We're super excited to share with you the new update 
for the eduClipper iPad app that was released today!
 
Here are some of the amazing new features in eduClipper Version 2.2
 
 
Whiteboard Recording
 
We love seeing what you create on eduClipper and students and teachers have both asked for the ability to do a whiteboard recording from within our app to eliminate extra steps when creating eduClips. So we are super excited to announce that you can now create whiteboard recordings as an eduClip from the "Add eduClip" page.  This is especially cool as students can capture their class work and then annotate and narrate right on top of it quickly and easily! Looking forward to seeing the great things you will share!
 

Enhanced Annotation Tools

Annotating on top of images (and the new Whiteboard tool) is a powerful part of eduClipper.  We are excited to have added new tools and enhanced other ones!  Now you can pinch-to-zoom in on images while annotating them, change the colors, fonts, thickness of lines, and move items around the screen.  This is a great way to capture student work and then add a layer of explanation on top of it to showcase methods, key ideas, or anything else the viewer might want to know. 

In-App Downloading of Clips

Want to save the awesome eduClip you just created back to your device or Airdrop it to a nearby computer? Well, now you can! Just look for the download icon when viewing any of your eduClips. 
 
New Notifications Center
Our new notifications center lets you easily see all notifications you've gotten on eduClipper - not just the most recent ones. 
Now you can search and explore all of them by loading the full-screen view from the icon on the notifications tab.
  
 
And there's a lot more too!
 
From new animations (which we really love), to the new caching system that will improve the overall app functionality and allow for off-line access, there are a lot of tweaks and enhancements under the hood of this new version that make it great!
 
Hope that you enjoy using this with your students and be on the lookout for more eduClipper news soon!
 
 
Happy Clipping,
Adam
Founder, eduClipper



Friday, February 14, 2014

Google Doodle contest for students - be creative, win a scholarship




Doodle 4 Google is a great project for students. They get to be creative and get a chance to win a scholarship. The theme this year, "If I could invent one thing to make the world a better place…” is all about curiosity, possibility and imagination.
Here's information from the official release:

Creating the best doodle comes with major perks: this year—for the first time ever—the winner of the competition will become an honorary Google Doodler for a day and animate his or her Doodle for the homepage with the Doodle team. The winning Doodle will then be featured on the Google homepage for a day for millions to see. If that’s not cool enough, the winner will also receive a $30,000 college scholarship and a $50,000 Google for Education technology grant for his or her school.
If you feel like your young artist may need a little nudge to get their creative juices flowing, we’re partnering withDiscovery Education to offer videos and activities for teachers and parents as well as a virtual field trip to Google’s headquarters. We’re also offering interactive “Meet the Doodler” Connected Classrooms sessions where kids can meet Google Doodlers, learn about their process from idea to a Doodle, and ask questions along the way.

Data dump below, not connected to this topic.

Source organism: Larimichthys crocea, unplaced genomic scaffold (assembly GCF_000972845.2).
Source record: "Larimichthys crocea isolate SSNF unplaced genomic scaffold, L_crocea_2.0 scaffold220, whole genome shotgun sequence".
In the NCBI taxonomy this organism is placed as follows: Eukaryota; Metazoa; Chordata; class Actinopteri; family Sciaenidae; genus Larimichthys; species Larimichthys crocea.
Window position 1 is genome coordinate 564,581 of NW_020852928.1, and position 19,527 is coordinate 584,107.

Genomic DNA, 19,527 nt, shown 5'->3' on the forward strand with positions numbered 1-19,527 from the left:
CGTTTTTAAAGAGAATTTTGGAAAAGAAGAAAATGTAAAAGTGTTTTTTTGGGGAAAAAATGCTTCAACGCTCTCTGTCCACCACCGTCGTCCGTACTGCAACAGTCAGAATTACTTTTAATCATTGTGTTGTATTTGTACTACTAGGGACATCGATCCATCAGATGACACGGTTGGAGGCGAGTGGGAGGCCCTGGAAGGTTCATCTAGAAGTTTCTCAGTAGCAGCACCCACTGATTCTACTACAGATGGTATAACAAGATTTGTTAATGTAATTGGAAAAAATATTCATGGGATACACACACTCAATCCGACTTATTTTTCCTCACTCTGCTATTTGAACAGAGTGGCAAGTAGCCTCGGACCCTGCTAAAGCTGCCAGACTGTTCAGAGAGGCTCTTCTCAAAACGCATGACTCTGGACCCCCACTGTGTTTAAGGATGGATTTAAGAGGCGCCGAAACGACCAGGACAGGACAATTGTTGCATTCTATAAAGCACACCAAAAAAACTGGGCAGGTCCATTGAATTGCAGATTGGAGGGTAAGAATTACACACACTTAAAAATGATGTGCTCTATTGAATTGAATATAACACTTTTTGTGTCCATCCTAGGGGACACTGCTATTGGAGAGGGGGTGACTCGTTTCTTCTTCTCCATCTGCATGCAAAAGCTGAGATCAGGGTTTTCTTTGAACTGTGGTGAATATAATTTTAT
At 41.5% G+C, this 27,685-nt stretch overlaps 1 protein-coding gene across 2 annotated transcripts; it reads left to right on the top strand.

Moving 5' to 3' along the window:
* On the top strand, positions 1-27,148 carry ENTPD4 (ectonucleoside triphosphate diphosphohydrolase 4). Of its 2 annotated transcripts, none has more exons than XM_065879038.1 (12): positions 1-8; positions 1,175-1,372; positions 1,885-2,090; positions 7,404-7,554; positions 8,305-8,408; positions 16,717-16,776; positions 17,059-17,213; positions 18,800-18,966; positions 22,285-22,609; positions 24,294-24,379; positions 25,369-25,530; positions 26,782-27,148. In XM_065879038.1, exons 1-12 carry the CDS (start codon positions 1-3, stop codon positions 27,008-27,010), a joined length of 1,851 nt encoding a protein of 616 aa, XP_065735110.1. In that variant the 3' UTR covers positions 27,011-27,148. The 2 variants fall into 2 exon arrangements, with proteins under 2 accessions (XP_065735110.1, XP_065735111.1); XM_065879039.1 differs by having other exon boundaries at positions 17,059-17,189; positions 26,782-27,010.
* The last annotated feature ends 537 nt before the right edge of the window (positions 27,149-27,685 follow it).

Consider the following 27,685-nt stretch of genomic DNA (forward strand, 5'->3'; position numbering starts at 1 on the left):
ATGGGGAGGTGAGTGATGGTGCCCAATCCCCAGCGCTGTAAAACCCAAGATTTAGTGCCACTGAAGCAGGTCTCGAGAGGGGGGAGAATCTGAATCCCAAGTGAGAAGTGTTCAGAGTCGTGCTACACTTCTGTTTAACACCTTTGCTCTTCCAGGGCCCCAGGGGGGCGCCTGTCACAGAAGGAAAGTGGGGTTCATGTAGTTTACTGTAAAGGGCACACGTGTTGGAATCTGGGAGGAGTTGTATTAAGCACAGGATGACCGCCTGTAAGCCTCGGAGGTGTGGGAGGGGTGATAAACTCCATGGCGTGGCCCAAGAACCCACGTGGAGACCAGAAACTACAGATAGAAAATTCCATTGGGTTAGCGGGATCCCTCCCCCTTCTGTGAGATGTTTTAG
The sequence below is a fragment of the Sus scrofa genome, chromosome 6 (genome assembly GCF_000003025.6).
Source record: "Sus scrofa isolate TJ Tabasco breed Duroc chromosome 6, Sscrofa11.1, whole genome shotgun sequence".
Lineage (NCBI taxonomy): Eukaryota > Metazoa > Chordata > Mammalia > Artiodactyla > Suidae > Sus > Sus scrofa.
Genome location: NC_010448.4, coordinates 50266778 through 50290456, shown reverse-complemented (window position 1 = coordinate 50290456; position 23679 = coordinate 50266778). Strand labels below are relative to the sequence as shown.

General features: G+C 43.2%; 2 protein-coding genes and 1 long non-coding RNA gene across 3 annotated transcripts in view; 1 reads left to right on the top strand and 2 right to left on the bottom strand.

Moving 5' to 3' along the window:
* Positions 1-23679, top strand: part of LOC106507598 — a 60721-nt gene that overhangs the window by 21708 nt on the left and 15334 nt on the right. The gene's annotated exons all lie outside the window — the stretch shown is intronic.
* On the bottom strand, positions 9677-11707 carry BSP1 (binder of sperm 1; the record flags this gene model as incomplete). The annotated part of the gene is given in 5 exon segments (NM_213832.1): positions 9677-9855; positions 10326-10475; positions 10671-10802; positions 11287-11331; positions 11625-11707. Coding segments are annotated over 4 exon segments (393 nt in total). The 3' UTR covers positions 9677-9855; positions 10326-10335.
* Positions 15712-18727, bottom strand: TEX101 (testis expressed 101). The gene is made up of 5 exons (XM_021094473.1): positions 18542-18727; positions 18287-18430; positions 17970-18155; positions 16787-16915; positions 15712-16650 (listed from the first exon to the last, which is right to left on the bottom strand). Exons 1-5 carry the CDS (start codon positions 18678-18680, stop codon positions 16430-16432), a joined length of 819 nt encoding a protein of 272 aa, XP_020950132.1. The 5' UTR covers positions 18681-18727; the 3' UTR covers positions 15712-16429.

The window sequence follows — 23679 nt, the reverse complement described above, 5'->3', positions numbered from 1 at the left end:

Mark your calendar to send in your kids’ submissions by March 20. Judging starts with Googlers and a panel of guest judges, including astronaut Ron Garan, author of the Percy Jackson Series Rick Riordan, Google[x] Captain of Moonshoot Astro Teller, directors of The LEGO Movie Chris and Phil, President of RISD school Rosanne Somerson, robotics designer Lee Magpili, and authors Lemony Snicket and Mary Pope Osborne.
On April 29, we’ll announce the 50 state finalists and open up a public vote to select the national winner. These 50 kids will all get to visit Google’s headquarters in Mountain View, Calif. on May 21 for a day full of creative workshops and other fun activities—and the winning (animated!) doodle will be revealed on google.com in June.

Participating is easier than ever. Teachers and parents can download entry forms on our Doodle 4 Google site. Doodles can be uploaded digitally to our site or mailed in. We encourage full classrooms to participate too! There’s no limit to the number of doodles from any one school or family... Just remember, only one doodle per student.
That’s all I’ve got. Now get to doodling!


This is a great project that lets students be creative and artistic, while giving them a chance to win a great scholarship.




Thursday, January 30, 2014

It's National Get Organized Month - here are some great resources



January is National "Get Organized Month" so I decided to share some resources on getting organized. There are some great sites out there too, including the National Association of Professional Organizers.

I am a type A personality in many ways and I've always been organized at work (not so much at home). As an engineer, it was vital to be organized. As a teacher, it was too, but harder to do. I learned some great things from United Technologies when I worked at Pratt & Whitney and Sikorsky Aircraft. They use a system called ACE, Achieving Competitive Excellence, and parts of it are related to having an organized work space so that you can be more efficient.


Technology is also a great resource for getting organized. I'm about 99% paperless - everything is either done electronically or scanned. I use Evernote extensively for staying organized.

Below are links, with descriptions, to help you get organized.


Evernote Resources
Evernote is the i-ching for organization. Save everything here, organized by notebooks, notes, stacks, and tags and searchable. Text notes, files, documents, web clippings, etc. As a CIO, it is my main tool.

Google Apps Resources
Google apps, like email and calendar, can help you get and stay organized with the features they have.